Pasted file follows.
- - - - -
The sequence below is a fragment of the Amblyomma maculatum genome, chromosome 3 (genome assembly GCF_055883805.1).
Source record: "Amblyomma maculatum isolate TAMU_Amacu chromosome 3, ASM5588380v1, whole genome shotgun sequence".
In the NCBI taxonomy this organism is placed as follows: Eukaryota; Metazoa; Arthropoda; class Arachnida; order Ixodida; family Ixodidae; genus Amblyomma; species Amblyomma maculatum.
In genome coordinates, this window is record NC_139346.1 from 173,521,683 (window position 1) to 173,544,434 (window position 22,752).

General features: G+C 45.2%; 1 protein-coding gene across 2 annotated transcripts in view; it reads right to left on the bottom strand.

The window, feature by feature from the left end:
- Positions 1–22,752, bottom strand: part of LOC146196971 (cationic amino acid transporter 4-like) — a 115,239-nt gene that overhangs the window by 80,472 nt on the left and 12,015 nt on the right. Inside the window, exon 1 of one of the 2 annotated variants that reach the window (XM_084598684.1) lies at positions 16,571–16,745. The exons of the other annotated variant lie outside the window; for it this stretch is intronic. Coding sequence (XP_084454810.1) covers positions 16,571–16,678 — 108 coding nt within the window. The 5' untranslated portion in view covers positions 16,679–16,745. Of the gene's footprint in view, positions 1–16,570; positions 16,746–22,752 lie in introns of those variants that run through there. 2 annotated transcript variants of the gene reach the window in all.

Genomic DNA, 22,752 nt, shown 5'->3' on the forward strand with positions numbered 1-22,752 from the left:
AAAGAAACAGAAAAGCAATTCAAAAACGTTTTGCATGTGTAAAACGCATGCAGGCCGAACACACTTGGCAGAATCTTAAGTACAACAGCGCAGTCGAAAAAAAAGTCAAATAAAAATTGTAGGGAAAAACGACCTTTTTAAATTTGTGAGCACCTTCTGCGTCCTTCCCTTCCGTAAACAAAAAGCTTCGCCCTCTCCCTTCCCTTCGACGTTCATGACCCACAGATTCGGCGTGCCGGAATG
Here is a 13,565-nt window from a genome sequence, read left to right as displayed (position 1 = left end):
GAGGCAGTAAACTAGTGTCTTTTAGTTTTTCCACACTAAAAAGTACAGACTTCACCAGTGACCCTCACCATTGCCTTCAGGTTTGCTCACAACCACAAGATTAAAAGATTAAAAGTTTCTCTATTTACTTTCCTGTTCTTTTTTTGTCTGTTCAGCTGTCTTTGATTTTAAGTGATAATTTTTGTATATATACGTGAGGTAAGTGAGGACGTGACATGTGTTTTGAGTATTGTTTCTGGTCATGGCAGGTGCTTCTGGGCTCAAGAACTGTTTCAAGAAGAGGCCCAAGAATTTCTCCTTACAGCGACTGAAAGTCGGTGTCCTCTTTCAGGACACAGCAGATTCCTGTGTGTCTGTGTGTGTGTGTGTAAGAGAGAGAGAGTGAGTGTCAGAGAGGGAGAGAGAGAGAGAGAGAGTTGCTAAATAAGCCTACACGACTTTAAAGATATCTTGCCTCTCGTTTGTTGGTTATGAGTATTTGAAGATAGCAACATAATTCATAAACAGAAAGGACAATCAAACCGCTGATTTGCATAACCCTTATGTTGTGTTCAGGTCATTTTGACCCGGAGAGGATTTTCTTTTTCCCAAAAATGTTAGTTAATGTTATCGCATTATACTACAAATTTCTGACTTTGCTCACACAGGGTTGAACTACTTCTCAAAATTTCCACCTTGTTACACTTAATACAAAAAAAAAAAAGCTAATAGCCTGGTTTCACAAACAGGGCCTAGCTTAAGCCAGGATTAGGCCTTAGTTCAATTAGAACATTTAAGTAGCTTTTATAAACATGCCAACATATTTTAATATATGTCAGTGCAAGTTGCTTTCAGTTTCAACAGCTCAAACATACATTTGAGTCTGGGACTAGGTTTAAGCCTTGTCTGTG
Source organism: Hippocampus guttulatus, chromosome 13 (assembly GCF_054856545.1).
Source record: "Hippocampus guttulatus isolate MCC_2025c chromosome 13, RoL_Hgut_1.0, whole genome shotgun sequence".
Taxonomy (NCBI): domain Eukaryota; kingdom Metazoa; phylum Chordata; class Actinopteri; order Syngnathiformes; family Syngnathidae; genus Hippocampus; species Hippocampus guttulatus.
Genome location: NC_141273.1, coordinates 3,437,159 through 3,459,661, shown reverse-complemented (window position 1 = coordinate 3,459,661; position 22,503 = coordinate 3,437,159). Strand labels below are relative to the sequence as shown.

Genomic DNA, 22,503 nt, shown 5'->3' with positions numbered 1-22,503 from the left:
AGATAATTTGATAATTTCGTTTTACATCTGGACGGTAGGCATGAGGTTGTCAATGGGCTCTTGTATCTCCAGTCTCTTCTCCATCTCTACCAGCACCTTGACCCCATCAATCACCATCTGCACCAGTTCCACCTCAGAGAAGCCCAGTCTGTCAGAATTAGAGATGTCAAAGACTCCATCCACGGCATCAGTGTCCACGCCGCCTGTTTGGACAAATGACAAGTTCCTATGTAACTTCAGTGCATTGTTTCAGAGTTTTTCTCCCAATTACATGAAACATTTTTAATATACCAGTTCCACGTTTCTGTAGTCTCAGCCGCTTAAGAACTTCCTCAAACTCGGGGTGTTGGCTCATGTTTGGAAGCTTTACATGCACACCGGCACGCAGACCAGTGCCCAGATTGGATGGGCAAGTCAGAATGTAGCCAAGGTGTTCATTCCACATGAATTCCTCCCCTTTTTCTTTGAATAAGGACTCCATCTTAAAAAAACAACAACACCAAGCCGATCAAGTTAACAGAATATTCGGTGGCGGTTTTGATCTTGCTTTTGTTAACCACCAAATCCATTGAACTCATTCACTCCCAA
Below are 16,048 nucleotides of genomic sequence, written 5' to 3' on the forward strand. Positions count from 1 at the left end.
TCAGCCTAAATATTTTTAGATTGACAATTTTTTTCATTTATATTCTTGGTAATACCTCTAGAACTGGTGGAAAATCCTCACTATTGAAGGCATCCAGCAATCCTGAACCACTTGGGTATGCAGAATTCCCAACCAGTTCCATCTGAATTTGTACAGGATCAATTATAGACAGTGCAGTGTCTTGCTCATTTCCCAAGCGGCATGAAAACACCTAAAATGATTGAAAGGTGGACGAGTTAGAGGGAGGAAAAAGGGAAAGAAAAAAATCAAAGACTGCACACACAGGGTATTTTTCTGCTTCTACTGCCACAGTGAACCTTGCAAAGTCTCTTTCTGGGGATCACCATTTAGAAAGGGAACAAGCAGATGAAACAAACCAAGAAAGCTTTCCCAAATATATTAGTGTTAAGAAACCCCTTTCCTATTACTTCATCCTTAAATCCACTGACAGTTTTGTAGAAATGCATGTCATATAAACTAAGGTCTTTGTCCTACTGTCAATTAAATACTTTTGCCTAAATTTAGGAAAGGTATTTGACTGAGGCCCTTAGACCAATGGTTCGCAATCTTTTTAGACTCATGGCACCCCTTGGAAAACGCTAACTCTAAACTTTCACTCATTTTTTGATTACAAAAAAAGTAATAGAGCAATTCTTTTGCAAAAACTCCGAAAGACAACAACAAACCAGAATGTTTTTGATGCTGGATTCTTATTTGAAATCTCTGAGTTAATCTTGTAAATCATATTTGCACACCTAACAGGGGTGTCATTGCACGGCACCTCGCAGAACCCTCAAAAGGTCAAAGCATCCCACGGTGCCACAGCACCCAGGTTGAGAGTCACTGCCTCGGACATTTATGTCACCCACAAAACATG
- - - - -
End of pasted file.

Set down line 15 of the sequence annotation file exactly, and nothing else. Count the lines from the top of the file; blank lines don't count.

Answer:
Genome location: NC_141273.1, coordinates 3,437,159 through 3,459,661, shown reverse-complemented (window position 1 = coordinate 3,459,661; position 22,503 = coordinate 3,437,159). Strand labels below are relative to the sequence as shown.